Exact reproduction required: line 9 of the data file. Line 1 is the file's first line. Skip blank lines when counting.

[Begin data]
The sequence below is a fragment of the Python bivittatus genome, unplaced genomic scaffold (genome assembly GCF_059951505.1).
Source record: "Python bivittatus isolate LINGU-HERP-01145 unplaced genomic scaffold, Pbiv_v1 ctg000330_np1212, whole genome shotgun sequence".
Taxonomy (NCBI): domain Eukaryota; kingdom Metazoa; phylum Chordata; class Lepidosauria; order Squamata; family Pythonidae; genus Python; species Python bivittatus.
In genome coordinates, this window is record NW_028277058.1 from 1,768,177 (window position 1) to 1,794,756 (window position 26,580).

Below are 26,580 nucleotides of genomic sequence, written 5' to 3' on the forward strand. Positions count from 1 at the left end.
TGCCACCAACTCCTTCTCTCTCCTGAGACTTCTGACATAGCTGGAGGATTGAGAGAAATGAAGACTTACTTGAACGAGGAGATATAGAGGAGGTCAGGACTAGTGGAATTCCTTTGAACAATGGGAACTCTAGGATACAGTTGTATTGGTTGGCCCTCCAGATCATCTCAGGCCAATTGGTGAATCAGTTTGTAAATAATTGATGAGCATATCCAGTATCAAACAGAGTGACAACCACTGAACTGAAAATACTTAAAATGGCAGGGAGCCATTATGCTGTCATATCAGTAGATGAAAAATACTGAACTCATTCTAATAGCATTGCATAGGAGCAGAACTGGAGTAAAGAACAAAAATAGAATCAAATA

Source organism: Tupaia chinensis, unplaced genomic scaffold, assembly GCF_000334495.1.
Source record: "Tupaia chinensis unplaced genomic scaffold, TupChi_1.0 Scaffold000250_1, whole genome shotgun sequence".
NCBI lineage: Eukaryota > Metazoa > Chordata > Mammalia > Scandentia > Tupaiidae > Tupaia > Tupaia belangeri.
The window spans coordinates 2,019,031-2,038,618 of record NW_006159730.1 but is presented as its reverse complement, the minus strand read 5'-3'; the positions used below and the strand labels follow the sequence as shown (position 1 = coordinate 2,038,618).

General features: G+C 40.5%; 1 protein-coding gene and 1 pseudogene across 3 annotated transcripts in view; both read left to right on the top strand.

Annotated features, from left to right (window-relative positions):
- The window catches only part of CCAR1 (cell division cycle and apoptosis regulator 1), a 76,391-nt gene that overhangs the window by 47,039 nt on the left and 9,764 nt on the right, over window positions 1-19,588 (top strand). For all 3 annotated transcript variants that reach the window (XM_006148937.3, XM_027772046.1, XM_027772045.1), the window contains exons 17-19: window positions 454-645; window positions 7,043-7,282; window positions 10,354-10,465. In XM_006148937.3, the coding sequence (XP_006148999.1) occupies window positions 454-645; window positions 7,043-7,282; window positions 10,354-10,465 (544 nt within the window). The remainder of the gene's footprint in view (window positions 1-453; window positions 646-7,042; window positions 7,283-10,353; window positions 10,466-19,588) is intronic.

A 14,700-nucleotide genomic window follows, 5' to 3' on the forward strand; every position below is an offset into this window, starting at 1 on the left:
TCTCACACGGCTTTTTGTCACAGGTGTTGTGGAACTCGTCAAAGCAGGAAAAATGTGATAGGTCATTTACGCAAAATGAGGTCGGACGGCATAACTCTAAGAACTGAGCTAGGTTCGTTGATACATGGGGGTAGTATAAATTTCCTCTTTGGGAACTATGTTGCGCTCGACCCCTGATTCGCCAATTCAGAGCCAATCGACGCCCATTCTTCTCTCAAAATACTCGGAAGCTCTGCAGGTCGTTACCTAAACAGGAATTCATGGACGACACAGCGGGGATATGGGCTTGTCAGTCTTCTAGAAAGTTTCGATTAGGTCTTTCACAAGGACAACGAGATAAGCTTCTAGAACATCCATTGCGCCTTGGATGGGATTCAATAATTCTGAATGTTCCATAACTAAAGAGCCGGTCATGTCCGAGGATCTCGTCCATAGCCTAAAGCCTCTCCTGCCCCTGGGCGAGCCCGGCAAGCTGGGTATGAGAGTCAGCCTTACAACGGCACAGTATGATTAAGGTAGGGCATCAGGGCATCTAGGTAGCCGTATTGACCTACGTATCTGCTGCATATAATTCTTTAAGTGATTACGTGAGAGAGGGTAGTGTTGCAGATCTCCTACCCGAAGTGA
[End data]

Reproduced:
NCBI lineage: Eukaryota > Metazoa > Chordata > Mammalia > Scandentia > Tupaiidae > Tupaia > Tupaia belangeri.